Most assuredly, other therapeutic methods can also be useful in healing old perceptions. Traditional psychotherapy, hypnotherapy and other clinical methods can be very useful in reworking the inner landscape of belief and healing old misperceptions, as well.
The important things are to make the choice to let go of your old story, to recognize that it is a result of the misinformation you internalized in your early life and then to seek out supportive professionals to assist in your healing. I believe this is as essential component as we were not emotionally injured in a vacuum. We gained our misperceptions through the relationships we had with others when we were infants, children and young adults. For that reason, it is my belief that we are best able to heal when we work with those who can best support us to learn new ways of being. In therapeutic association with healthy, supportive professionals we are able to repair the misconceptions and erroneous beliefs of our inner children so that our adult self can be more happy and whole.
It is never too late to change our story, to let go of our emotional baggage and to start living a life that is truly free from the burdens of the past. Since all time is occurring right in this moment, we can in essence, rewrite our history and change the trajectory we have for our future. We do this by taking the courageous step of choosing to NOT be defined by our out-moded ways of understanding.
Profound transformations have always been within our power. From the beginning, we were designed for transcendence. In his book The Biology of Transcendence, Joseph Chilton Pearce shared information about our five neural centers—or brains—four of which are located in the head, while the fifth is located in the heart. He suggests that the dynamic interaction of the head brain (intellect) and heart brain (intelligence) allows us to advance from one evolutionary place to the next. Our heart’s ability to connect us to the world of spirit means that our biology has actually prepared the way for us to be transcendent beings. We have the ability to live in both the physical and spiritual worlds in a fully conscious way.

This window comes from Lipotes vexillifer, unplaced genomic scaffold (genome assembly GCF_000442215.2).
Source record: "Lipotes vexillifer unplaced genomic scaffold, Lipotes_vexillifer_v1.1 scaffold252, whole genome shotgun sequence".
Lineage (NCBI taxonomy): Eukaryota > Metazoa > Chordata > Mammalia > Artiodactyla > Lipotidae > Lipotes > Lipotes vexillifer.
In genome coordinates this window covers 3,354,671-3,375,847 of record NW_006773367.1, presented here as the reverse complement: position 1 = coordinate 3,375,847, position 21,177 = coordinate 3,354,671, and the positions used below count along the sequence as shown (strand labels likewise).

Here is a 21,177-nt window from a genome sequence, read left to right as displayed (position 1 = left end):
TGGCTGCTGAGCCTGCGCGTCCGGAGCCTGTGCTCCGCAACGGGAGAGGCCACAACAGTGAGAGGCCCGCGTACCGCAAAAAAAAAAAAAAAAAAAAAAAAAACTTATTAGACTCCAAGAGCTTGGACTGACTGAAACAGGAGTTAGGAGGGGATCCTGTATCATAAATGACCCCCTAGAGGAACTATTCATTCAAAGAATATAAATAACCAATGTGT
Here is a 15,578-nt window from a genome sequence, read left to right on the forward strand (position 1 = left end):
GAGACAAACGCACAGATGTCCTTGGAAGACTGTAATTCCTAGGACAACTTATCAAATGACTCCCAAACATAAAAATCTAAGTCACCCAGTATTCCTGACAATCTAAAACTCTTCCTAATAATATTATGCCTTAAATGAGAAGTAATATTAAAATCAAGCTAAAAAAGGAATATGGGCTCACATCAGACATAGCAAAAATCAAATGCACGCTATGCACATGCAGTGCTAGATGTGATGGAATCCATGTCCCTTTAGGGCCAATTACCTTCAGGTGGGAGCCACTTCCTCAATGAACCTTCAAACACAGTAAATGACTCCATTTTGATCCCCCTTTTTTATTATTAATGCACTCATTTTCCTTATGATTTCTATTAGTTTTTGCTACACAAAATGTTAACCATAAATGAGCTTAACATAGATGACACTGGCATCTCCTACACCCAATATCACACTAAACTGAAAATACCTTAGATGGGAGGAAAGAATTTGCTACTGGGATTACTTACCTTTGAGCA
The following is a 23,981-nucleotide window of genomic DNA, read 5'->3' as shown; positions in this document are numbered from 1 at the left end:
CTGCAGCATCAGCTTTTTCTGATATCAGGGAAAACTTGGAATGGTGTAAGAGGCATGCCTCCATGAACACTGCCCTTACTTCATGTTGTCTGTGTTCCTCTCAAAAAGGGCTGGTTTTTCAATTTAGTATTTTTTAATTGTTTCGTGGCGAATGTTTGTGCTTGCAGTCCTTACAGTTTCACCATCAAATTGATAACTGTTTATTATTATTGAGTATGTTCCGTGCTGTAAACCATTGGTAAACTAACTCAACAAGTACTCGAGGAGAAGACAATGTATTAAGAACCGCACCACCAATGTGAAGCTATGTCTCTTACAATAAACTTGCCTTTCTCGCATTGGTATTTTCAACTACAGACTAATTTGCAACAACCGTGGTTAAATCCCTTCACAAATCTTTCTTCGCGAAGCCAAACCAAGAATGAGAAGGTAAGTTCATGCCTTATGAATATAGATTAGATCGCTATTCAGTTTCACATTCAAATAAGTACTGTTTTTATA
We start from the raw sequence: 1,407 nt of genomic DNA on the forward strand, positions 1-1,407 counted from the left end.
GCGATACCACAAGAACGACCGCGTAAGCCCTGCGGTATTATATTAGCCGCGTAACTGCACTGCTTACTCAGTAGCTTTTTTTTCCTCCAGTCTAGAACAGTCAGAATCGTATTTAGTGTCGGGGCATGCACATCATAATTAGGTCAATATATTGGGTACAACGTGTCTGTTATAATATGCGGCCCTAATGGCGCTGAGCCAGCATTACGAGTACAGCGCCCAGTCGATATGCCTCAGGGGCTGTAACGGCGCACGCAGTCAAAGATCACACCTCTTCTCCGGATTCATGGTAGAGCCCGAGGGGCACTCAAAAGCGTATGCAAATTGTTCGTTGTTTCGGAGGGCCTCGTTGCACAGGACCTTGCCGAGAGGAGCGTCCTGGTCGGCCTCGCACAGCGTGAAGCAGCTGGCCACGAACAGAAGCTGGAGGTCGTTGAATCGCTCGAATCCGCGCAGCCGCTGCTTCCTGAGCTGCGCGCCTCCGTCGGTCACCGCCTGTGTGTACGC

Like “six-million dollar” women and men, we can be “better than we were before.” Indeed, we can continually rebuild ourselves in each moment by changing how we view ourselves and our surroundings. As we change our beliefs, our reality shifts, too. As we change our individual beliefs we also contribute to transforming the collective experience. In shedding our old baggage, we embark on a new journey for ourselves and for humanity.
© 2013 Evelyn C. Rysdyk
Nationally recognized shaman teacher/healer, speaker, and author of Spirit Walking a Course in Shamanic Power, Modern Shamanic Living: New Explorations of an Ancient Path, the soon-to-be published A Spirit Walker’s Guide to Shamanic Tools and contributor to Spirited Medicine: Shamanism in Contemporary Healthcare; Evelyn C. Rysdyk delights in supporting people to remember their sacred place in All That Is. Whether through face-to-face contact with individual patients, workshop groups and conference participants, or through the printed word–Evelyn uses her loving humor and passion to open people’s hearts and inspire them to live more joyful, fulfilling and purposeful lives. In joint practice with Allie Knowlton as Spirit Passages, her web site is http://www.spiritpassages.com.